“This morning, while stuck in the morning traffic jam, I was musing as usual, listening to ‘Music Morning’ on Bartók Channel. There was a radio show commemorating the birthday of the philanthropic founder of the Red Cross with some mention of emperor Napoléon III, who fought the Battle of Solferino in 1859, linking forward to Napoléon I and the third movement of Zoltán Kodály’s Háry János Suite, performed by the Festival Orchestra, conducted by Iván Fischer. This is an art song/folk song and as such, doesn’t need much overthinking. It needs no interpretation, “just” playing.
And behold, the BFO just played it. The cello theme is already heart-wrenching. Sobbing and singing, a choir of many generations of peasants, the sound of the sweat-soaked soil maturing the wheat, rings with an unusual depth. And so on, each note has a meaning and significance – generations, the benevolent ghosts of the past, are singing in a voice of love (of country). Each section sounds crystal clear, astonishingly precise and subtle. My mouth fell open and stayed that way... In the end, after the music softly died away, even the radio host remained silent for one or two seconds. It was music performed with inspiration, humility, the deepest love, utmost dedication and concentration. As always.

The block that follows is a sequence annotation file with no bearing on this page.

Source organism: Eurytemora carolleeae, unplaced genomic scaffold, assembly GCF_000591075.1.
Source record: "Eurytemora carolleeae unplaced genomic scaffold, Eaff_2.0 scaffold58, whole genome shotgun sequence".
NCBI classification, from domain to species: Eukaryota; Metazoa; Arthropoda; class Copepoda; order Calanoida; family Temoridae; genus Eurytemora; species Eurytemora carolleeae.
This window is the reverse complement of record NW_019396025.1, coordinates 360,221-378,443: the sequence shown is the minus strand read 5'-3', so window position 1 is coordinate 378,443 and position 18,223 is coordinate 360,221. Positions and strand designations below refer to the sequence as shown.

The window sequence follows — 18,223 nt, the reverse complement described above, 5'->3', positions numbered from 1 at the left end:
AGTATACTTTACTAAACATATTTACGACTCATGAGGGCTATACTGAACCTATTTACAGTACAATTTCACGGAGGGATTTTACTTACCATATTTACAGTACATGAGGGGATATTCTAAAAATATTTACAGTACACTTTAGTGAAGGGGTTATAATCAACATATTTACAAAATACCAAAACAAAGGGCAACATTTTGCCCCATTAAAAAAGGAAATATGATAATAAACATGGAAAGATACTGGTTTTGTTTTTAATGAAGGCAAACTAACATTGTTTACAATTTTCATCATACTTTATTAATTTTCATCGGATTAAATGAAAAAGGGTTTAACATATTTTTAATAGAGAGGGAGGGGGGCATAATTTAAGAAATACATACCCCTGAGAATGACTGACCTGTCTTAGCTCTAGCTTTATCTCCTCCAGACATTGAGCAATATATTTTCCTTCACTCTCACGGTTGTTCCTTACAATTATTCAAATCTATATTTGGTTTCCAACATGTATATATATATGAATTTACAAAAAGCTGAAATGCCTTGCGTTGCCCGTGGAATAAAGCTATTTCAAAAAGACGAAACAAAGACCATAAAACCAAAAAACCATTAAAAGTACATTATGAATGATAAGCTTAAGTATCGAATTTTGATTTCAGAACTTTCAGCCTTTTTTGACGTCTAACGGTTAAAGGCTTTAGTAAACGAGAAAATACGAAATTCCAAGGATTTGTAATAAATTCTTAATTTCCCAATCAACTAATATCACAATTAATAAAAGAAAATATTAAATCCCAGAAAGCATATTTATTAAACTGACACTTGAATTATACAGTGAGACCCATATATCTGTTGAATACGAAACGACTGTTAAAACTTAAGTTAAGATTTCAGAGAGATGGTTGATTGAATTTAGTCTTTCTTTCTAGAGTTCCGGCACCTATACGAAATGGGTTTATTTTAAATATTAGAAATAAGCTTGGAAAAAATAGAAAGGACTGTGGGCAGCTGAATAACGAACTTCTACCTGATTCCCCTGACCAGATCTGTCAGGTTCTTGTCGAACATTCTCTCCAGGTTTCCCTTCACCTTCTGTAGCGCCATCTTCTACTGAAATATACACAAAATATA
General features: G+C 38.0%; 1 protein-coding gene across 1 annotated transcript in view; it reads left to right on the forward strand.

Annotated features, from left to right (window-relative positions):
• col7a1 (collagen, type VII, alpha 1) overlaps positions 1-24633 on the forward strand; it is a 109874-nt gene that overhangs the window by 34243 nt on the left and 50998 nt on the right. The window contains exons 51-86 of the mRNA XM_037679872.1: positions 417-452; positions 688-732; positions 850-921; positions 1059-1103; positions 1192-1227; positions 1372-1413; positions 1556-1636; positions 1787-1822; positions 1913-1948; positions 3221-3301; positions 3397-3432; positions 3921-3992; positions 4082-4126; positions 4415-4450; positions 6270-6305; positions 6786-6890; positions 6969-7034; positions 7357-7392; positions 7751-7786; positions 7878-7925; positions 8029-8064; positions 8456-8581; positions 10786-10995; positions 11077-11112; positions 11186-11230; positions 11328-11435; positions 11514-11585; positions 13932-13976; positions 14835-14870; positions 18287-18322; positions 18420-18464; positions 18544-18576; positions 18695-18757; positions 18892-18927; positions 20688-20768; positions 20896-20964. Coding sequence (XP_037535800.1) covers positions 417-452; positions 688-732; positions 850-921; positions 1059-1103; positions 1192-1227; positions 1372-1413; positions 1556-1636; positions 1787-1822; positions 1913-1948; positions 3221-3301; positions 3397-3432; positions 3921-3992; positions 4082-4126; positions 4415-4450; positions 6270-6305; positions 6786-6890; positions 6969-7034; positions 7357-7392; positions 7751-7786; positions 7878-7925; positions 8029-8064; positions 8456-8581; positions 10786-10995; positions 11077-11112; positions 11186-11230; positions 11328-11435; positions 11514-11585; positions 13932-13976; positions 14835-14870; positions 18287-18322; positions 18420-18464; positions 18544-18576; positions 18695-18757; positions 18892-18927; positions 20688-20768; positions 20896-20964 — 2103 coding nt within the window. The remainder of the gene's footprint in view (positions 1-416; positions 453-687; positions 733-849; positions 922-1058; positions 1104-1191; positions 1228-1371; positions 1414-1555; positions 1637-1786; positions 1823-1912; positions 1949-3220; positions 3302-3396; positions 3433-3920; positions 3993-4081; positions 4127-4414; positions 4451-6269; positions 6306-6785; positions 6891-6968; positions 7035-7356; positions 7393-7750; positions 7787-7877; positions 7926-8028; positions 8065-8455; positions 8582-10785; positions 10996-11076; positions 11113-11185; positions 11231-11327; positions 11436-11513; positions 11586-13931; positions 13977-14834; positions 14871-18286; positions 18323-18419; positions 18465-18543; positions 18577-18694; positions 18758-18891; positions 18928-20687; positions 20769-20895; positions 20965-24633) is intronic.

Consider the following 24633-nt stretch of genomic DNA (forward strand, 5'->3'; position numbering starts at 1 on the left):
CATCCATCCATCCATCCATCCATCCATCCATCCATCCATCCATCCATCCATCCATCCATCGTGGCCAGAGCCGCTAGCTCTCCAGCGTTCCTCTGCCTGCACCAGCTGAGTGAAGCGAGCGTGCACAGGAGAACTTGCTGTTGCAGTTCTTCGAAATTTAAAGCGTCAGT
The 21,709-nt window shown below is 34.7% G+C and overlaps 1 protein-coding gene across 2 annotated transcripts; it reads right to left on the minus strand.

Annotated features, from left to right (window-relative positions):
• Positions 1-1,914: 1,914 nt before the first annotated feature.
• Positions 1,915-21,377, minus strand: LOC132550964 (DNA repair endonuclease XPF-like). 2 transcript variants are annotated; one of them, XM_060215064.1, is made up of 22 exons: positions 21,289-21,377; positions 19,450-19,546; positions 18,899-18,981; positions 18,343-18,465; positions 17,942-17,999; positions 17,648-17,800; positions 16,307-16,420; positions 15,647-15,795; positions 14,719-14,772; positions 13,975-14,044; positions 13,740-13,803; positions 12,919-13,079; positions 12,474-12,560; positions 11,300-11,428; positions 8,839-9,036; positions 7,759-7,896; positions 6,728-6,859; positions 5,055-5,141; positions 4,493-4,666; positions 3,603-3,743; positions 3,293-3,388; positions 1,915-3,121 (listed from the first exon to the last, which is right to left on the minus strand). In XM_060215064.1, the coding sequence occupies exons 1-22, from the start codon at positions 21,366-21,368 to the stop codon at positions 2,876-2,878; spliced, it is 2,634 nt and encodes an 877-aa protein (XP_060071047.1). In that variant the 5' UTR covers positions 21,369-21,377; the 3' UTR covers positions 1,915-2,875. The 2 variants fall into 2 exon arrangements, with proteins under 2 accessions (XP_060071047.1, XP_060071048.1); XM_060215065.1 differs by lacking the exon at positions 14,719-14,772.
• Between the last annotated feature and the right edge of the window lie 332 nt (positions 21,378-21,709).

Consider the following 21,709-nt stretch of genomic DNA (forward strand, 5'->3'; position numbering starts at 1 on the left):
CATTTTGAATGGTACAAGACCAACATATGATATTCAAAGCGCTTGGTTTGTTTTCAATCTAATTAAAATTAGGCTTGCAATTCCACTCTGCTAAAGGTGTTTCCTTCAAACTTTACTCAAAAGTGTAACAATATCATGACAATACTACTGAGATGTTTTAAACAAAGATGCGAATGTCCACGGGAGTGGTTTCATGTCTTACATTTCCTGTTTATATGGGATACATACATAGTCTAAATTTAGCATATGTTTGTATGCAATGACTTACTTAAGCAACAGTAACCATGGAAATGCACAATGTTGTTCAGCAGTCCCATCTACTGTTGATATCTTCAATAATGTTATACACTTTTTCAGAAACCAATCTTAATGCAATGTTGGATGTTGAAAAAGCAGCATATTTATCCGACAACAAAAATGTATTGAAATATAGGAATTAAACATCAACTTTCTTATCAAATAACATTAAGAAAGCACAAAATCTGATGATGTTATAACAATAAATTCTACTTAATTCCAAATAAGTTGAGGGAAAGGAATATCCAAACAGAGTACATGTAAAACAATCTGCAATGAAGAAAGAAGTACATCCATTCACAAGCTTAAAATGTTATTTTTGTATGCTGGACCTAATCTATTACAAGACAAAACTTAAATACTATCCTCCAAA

In March, my grandchild was born and I became a granddad. It’s a fantastic feeling! I thought that if one day she asks me what is there to love about Hungary and this people, I’ll show her this recording and tell her “That’s what, darling”.